“The second observation is around the relay race. I’ve been thinking about that analogy and wanting to hand the baton on but the members in the relay race can change as well.
“You’ve always got to keep checking in and making sure you’ve got the right people at the right stage to get you over the line. Seeking advice at forums like this is really helpful.”
Exit is ‘boiled in’
Rob Rule is the founder and CEO of BioTech startup Entropix, which is an early-stage enzyme development company.
As a VC-backed business, he said an exit was ‘boiled into’ their investment model.
He explained: “Obviously a company like ours, early stage, raising VC, that implies that you need an exit because your investors need an exit.
“It’s a different scenario to some of the other businesses around the table and some of the businesses I’ve worked at in the past as well.”
Rob Richardson is a partner of MHA Moore & Smalley and said it was never too early to prepare for succession.
“Starting a business and growing a business is a hugely emotional journey for a lot of entrepreneurs,” he said. “It’s about being realistic that at some point you are going to have to exit.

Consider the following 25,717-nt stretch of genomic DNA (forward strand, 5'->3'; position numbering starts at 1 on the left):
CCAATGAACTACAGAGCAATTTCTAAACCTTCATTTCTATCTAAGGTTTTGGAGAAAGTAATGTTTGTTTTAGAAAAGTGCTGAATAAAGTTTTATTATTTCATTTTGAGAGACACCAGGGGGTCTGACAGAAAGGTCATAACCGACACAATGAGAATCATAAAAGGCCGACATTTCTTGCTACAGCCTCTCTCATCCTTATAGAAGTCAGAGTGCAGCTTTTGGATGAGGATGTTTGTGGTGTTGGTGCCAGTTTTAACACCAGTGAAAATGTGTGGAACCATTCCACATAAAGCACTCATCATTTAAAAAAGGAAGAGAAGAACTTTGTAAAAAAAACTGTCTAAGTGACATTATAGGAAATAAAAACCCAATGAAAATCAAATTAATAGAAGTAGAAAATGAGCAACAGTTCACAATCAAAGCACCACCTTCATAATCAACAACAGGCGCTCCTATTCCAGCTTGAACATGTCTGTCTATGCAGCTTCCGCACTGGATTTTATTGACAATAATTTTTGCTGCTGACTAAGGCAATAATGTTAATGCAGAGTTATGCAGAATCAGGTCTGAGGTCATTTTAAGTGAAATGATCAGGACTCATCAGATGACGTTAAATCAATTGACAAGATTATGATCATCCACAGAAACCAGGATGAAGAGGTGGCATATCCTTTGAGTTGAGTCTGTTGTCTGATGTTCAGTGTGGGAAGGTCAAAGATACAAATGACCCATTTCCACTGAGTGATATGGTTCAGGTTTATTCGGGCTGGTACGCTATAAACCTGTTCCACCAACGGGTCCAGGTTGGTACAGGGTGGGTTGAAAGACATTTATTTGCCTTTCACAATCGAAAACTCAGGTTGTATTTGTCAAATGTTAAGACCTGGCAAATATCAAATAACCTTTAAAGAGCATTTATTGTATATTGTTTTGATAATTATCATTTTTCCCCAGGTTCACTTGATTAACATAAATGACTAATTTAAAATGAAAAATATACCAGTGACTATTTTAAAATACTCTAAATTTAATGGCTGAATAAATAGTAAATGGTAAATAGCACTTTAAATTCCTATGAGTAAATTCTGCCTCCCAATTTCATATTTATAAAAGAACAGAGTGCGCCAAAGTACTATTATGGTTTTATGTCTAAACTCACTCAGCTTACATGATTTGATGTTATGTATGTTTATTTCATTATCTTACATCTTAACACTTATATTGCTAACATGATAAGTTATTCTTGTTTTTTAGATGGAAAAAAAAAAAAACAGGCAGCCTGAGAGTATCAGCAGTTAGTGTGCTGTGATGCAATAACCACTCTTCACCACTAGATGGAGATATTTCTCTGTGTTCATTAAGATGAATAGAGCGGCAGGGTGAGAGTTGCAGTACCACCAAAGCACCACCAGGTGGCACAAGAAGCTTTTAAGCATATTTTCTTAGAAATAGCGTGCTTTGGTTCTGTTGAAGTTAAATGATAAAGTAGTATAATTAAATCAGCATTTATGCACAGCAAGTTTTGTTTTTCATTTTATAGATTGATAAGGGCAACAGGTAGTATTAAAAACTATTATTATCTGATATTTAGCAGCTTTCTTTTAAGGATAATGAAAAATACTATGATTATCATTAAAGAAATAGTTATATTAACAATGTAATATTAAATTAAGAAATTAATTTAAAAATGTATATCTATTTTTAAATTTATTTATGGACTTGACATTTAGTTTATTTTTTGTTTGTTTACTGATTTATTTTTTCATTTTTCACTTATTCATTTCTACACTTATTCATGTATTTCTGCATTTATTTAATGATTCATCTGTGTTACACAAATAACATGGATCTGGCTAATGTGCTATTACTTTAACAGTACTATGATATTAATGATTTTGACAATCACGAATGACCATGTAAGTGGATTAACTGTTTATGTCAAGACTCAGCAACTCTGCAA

“With that in mind it’s important to plan ahead and give yourself plenty of options. There are a huge amount of variables in there.
“If you’ve got the right team around you and you’ve got the right model, you’ve then got the options to be able to take some value or exit at a time that suits you.”
No-one is indispensable
Asif Hamid is the CEO and founder of The Contact Company, which is the largest privately-owned contact centre in the country with around 1,500 employees.
He had this advice for anyone planning an exit. “See what the industry sector is doing around you. Each sector is different so try and make sure you’re ahead of the game and find out who your competitors are. Try and measure the right time to get in. If you’re in it, you’ve got to get out.
“We all think we’re indispensable when we start a business off but the reality is we’re not. You’ve got to work out what you’re going to do after this. We’ll always find something else to do.”
Ask for help
Lorna Davidson is the CEO and founder of RedWigWam, which is turning the world of recruitment on its head.
She said when it comes to succession planning people shouldn’t be afraid to ask for help.
“What’s been really interesting today is the different businesses in different places,” she said.